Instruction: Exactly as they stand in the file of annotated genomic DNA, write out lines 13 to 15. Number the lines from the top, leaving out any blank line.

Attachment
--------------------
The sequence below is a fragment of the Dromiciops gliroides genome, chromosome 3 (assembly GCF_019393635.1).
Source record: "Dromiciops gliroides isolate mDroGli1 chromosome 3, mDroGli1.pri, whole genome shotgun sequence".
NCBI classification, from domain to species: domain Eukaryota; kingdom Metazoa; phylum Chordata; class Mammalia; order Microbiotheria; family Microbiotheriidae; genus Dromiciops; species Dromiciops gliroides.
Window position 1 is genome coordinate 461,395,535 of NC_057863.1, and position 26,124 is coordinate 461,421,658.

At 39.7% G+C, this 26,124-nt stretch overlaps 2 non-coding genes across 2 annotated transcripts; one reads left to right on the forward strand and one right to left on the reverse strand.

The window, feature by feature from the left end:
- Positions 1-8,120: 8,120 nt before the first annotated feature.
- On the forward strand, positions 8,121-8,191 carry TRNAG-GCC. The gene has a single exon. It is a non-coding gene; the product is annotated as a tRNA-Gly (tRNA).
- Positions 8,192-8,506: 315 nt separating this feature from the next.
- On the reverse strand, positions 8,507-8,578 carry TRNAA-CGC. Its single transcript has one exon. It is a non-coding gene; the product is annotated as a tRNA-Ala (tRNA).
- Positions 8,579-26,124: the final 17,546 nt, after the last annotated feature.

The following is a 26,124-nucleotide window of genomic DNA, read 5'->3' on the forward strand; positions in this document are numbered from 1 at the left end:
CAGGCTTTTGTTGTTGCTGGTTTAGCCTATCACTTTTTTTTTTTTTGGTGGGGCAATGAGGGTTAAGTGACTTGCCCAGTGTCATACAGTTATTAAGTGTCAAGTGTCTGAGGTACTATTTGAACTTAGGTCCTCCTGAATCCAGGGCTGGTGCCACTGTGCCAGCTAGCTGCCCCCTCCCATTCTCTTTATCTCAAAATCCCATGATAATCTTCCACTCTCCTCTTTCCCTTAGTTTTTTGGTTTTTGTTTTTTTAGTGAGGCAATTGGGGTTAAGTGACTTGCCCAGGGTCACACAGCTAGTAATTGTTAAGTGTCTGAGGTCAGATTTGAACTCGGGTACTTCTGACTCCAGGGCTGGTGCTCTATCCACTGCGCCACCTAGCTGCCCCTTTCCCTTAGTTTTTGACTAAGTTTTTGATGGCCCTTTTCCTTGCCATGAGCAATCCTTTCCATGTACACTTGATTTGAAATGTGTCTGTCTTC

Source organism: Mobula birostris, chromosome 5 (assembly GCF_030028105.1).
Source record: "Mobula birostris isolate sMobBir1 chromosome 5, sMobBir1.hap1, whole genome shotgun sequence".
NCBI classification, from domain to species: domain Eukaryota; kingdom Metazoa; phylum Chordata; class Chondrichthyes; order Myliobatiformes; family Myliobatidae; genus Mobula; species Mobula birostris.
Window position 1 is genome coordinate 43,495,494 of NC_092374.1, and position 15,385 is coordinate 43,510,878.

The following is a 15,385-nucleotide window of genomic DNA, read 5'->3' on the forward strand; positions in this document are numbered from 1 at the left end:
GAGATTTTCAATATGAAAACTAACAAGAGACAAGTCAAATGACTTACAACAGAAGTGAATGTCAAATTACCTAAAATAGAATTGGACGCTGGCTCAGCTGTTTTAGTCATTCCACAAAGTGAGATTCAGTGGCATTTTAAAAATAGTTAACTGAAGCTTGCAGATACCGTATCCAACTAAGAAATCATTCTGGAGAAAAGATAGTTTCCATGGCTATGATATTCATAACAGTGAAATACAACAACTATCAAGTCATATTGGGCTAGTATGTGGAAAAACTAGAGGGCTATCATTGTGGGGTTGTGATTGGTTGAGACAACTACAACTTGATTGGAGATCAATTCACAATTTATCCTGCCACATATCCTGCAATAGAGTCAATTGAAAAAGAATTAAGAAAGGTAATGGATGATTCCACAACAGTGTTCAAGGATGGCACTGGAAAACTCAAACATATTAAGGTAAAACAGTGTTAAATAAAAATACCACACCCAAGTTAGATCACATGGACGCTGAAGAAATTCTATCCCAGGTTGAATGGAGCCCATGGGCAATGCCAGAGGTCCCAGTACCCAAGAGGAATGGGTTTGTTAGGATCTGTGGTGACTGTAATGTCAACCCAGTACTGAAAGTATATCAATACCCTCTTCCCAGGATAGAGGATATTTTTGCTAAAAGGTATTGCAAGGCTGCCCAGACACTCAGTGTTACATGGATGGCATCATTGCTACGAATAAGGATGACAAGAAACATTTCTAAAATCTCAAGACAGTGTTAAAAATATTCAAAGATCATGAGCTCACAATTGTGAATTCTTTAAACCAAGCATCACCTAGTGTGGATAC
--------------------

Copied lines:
CAGGCTTTTGTTGTTGCTGGTTTAGCCTATCACTTTTTTTTTTTTTGGTGGGGCAATGAGGGTTAAGTGACTTGCCCAGTGTCATACAGTTATTAAGTGTCAAGTGTCTGAGGTACTATTTGAACTTAGGTCCTCCTGAATCCAGGGCTGGTGCCACTGTGCCAGCTAGCTGCCCCCTCCCATTCTCTTTATCTCAAAATCCCATGATAATCTTCCACTCTCCTCTTTCCCTTAGTTTTTTGGTTTTTGTTTTTTTAGTGAGGCAATTGGGGTTAAGTGACTTGCCCAGGGTCACACAGCTAGTAATTGTTAAGTGTCTGAGGTCAGATTTGAACTCGGGTACTTCTGACTCCAGGGCTGGTGCTCTATCCACTGCGCCACCTAGCTGCCCCTTTCCCTTAGTTTTTGACTAAGTTTTTGATGGCCCTTTTCCTTGCCATGAGCAATCCTTTCCATGTACACTTGATTTGAAATGTGTCTGTCTTC

Source organism: Mobula birostris, chromosome 5 (assembly GCF_030028105.1).
Source record: "Mobula birostris isolate sMobBir1 chromosome 5, sMobBir1.hap1, whole genome shotgun sequence".